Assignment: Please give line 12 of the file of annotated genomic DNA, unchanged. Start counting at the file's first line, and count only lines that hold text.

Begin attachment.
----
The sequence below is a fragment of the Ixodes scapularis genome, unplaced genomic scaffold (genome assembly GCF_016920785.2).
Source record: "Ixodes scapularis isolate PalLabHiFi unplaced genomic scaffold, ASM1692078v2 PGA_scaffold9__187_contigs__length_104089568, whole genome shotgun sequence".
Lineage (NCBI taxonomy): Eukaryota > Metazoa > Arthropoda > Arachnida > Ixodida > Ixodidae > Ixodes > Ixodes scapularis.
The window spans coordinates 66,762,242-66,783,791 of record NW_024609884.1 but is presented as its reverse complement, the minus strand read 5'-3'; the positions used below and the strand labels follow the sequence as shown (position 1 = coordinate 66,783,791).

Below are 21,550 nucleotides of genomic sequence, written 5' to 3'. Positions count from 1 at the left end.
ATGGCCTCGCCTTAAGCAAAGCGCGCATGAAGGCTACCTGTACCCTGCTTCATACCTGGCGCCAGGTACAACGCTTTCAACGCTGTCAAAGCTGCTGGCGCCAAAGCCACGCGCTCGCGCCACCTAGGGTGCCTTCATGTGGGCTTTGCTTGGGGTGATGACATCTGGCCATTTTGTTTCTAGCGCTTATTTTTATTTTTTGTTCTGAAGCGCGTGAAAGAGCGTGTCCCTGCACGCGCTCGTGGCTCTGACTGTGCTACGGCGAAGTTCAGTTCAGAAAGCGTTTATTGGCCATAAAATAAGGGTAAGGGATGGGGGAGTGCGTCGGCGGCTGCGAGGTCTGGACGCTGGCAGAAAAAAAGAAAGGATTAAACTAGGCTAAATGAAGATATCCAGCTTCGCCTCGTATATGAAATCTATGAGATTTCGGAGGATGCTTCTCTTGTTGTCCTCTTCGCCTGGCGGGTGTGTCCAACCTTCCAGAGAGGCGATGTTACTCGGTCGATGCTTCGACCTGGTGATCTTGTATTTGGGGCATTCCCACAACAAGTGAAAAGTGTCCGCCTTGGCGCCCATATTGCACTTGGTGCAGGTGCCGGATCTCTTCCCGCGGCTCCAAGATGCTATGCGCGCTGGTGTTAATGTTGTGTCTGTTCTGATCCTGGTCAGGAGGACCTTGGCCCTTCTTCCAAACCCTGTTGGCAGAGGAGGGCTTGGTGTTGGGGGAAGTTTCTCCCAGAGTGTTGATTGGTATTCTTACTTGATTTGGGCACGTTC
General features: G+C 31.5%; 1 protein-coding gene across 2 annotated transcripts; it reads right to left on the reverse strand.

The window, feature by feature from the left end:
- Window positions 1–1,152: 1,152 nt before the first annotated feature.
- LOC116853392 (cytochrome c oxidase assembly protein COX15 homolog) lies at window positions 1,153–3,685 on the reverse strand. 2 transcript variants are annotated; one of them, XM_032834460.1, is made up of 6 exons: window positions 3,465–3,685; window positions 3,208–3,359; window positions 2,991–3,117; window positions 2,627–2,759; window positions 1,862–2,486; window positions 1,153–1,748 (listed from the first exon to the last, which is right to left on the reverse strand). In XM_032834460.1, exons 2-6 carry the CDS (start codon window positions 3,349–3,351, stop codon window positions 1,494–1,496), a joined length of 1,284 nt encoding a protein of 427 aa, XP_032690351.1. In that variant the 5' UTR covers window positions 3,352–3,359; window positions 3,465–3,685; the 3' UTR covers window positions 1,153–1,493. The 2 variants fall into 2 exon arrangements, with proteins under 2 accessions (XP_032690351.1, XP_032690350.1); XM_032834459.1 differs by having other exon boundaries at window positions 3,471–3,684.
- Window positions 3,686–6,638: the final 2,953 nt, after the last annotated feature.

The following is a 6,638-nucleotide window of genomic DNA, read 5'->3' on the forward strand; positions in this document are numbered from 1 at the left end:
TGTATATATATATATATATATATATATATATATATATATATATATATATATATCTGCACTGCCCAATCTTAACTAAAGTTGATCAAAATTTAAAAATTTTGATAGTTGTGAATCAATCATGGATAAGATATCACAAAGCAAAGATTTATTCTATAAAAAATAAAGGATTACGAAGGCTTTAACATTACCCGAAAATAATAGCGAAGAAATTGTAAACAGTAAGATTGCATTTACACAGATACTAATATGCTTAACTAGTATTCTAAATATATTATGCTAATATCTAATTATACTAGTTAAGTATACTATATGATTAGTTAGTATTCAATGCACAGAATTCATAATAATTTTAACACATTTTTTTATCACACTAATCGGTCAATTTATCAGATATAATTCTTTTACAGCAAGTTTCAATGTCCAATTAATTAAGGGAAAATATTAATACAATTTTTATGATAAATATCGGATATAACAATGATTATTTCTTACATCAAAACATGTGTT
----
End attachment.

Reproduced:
The following is a 6,638-nucleotide window of genomic DNA, read 5'->3' on the forward strand; positions in this document are numbered from 1 at the left end: